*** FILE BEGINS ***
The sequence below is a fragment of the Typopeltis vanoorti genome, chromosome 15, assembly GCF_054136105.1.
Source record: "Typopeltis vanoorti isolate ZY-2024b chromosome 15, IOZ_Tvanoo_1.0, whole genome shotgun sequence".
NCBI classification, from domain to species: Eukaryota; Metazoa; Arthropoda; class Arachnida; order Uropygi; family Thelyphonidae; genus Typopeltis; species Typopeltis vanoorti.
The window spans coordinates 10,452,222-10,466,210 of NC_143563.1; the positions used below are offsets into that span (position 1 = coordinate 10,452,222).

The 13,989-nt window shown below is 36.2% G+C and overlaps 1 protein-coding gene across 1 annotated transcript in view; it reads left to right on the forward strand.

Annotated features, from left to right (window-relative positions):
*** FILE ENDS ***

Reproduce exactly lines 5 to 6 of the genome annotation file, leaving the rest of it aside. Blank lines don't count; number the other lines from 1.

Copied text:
The 13,989-nt window shown below is 36.2% G+C and overlaps 1 protein-coding gene across 1 annotated transcript in view; it reads left to right on the forward strand.

Annotated features, from left to right (window-relative positions):